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- Symphony: An interview with Raymond Yiu - 25 August, 2015
- Raymond Yiu’s Symphony to debut at BBC Proms - 12 August, 2015
Raymond Yiu is a jazz pianist, musical composer, writer and conductor, and his first BBC Proms selection Symphony is set to debut tonight.
In anticipation of this event, Vada caught up with Raymond Yiu to discuss the inspiration behind Symphony, his history with music, what it was like being a part of the UK’s LGBT scene in the Nineties, and what he hopes people will take away from his new composition.
Let’s start from the beginning. Your biography says you picked up the piano at four years old and still play today. How did you get started and why?
I think it was my parents’ idea. They offered me to learn painting or playing the piano. For a reason I can no longer recall, I chose piano.
And from there you went into writing music as a teen and composing in college? How did this come about?
I gave up the piano at 12 as I didn’t enjoy playing it anymore. It was not until when I came to a boarding school in Canterbury that I picked it up again as I met an encouraging and open-minded piano teacher. It was also the head of music of the school who helped me to discover my potential as a jazz pianist.
One thing led to another. As my improvisation skills improved while playing in the school jazz band, I discovered the possibility of writing down some of my improvisations. That was my first ‘attempt’ in composition, even though I didn’t really quite know the true meaning of being a composer then.
According to your bio, you grew up in Hong Kong until you were about 17 years old. Why did you move to the UK?
My family is still in Hong Kong. I came to study in the UK in 1990.
It was partly because my father was then working for the HK/UK government, and hence I could study in the UK at a discounted rate. More importantly, however, it was because of the unsettled social climate in Hong Kong at the time.
It was shortly after the Tiananmen Square Massacre of 4 June 1989.
When did you start realizing you were gay and what was it like when you entered the UK’s gay scene?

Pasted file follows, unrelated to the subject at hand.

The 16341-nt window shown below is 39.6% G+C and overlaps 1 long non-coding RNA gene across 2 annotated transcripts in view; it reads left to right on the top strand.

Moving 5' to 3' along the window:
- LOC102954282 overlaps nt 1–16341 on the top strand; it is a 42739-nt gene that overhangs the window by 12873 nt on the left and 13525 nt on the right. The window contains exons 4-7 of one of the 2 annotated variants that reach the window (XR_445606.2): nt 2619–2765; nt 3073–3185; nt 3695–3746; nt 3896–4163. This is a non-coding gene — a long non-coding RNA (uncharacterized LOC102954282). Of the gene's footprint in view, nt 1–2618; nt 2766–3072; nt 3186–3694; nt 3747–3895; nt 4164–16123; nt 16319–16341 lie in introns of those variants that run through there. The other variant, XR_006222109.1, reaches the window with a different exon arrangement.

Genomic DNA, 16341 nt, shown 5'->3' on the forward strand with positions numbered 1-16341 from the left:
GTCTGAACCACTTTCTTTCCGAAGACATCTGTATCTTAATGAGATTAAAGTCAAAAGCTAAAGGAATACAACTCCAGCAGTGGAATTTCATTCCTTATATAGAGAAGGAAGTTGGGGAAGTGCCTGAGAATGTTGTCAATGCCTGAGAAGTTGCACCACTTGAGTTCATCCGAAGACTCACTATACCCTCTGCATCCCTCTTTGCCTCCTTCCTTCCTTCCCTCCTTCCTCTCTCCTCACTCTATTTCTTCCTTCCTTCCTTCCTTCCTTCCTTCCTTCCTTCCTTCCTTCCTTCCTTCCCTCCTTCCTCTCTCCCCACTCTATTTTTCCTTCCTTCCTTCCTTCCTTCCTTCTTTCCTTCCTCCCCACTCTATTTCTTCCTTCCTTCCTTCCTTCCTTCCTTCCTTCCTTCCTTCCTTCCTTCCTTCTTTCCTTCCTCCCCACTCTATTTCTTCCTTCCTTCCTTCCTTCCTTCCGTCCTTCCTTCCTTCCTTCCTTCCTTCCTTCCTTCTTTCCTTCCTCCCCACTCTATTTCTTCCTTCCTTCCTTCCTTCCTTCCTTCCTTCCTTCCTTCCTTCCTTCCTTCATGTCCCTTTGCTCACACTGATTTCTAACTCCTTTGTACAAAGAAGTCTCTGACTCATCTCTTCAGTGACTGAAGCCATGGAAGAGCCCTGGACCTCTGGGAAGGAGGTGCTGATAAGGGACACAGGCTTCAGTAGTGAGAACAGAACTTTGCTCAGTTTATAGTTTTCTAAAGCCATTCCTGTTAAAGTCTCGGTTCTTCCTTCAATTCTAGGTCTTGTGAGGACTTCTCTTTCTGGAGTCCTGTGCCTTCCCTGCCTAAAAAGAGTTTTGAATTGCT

To be honest, when I was very young. I recall the impression of excitement when seeing Tarzan (i.e., Johnny Weissmuller) on the television, thinking how lucky Cheeta was … I must have been about five or six.
It was quiet when I entered the gay scene in Canterbury, but in London, it was wild. I was too young to explore the gay scene in a Hong Kong before my arrival in the UK in 1990 — I wasn’t even sure there was one to speak of in Hong Kong, so when I came to London, there was a strong sense of freedom and adventure.
It was the first time in my life I lived in a city where I felt I could express my sexual preference freely without feeling embarrassed or threatened. It was the first time I encountered drag queens, and when Absolutely Fabulous was first broadcast.
I still have fond memories of witnessing RuPaul‘s first UK appearance at Heaven.
How did the scene change once the HIV/AIDS epidemic hit and how did that impact you?
The AIDS epidemic had been ongoing for almost a decade when I arrived in London, but its impact was so much more strongly felt there than in Canterbury or Hong Kong. I got to meet people who were HIV+, and some of them are no longer with us.
A sense of anxiety was never far away. As you get to know more people getting infected – some of them died – you get a sense of the disease closing in, and it was unsettling.
How did the idea to take all of those memories and emotions and create Symphony come about?
I wanted to write a work about memory, or to be more specific, about memories of love and loss. When I was asking myself what memories mattered most to me, I immediately pinpointed the suicide of my best friend in 2006 and living in a London under the shadow of AIDS in the early 1990s.
How long did it take for you to create Symphony?
It took me about 16 months to write.
What made you want to make HIV in the 90s the focus of Symphony?
What struck me in conversations with gay men who are younger then myself was a generally more relaxed, almost carefree attitude towards HIV/AIDS. Of course, with the advance of treatment, fatality caused by AIDS today is very low compared to two decades ago, but nonetheless, HIV/AIDS has not been completely eradicated.
The ‘HIV is no longer a death sentence’ attitude has somehow led an increasing number of gay men to think it’s perfectly fine to have unprotected sex. Figures have shown the increase of new HIV cases in the last few years which is suspected to be directly related to this relaxed attitude, as well as the increasing popularity of chem sex.
There were also reports of the most aggressive strains of HIV had been found in Cuba last year.
What will you hope people will take away from Symphony?
I want people to be moved by the music. For those who are more curious, I hope the inclusion of my AIDS-epidemic memories in Symphony (by way of the Thom Gunn poem) will get people to think of the current situation of HIV/AIDS. It is also conceived to be a personal memorial to those whom I knew and saw were affected by the disease.
Research into your work has come back with a long and still growing resume, so I doubt you are going to sit and relax for long after your new piece has debuted. What is next for Raymond Yiu?
I am currently working two new pieces – small, but nonetheless, they are keeping me busy.
Symphony will debut tonight at 7:30pm at BBC Proms. The program will be broadcast live on BBC Radio 3 and will be available for 30 days on the BBC Proms website.